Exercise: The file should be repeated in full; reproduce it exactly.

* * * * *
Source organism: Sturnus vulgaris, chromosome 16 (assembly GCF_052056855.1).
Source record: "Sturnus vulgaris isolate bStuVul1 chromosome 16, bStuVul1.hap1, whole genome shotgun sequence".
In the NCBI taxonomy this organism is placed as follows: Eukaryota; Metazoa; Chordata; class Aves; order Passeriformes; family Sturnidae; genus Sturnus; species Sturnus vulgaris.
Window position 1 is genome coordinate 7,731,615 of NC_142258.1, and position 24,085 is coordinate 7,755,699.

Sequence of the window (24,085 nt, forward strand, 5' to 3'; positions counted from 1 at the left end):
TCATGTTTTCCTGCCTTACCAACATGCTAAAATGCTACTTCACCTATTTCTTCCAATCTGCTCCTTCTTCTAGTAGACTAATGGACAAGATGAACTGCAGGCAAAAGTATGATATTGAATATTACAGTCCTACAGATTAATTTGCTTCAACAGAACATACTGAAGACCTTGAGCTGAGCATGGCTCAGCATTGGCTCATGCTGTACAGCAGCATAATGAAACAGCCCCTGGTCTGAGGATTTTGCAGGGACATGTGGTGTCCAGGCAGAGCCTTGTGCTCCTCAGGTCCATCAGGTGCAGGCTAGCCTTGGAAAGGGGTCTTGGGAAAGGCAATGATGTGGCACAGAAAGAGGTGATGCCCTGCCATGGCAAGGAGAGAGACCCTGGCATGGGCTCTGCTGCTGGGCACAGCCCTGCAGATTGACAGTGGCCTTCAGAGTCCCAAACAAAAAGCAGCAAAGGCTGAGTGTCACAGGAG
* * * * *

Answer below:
Source organism: Sturnus vulgaris, chromosome 16 (assembly GCF_052056855.1).
Source record: "Sturnus vulgaris isolate bStuVul1 chromosome 16, bStuVul1.hap1, whole genome shotgun sequence".
In the NCBI taxonomy this organism is placed as follows: Eukaryota; Metazoa; Chordata; class Aves; order Passeriformes; family Sturnidae; genus Sturnus; species Sturnus vulgaris.
Window position 1 is genome coordinate 7,731,615 of NC_142258.1, and position 24,085 is coordinate 7,755,699.

Sequence of the window (24,085 nt, forward strand, 5' to 3'; positions counted from 1 at the left end):
TCATGTTTTCCTGCCTTACCAACATGCTAAAATGCTACTTCACCTATTTCTTCCAATCTGCTCCTTCTTCTAGTAGACTAATGGACAAGATGAACTGCAGGCAAAAGTATGATATTGAATATTACAGTCCTACAGATTAATTTGCTTCAACAGAACATACTGAAGACCTTGAGCTGAGCATGGCTCAGCATTGGCTCATGCTGTACAGCAGCATAATGAAACAGCCCCTGGTCTGAGGATTTTGCAGGGACATGTGGTGTCCAGGCAGAGCCTTGTGCTCCTCAGGTCCATCAGGTGCAGGCTAGCCTTGGAAAGGGGTCTTGGGAAAGGCAATGATGTGGCACAGAAAGAGGTGATGCCCTGCCATGGCAAGGAGAGAGACCCTGGCATGGGCTCTGCTGCTGGGCACAGCCCTGCAGATTGACAGTGGCCTTCAGAGTCCCAAACAAAAAGCAGCAAAGGCTGAGTGTCACAGGAG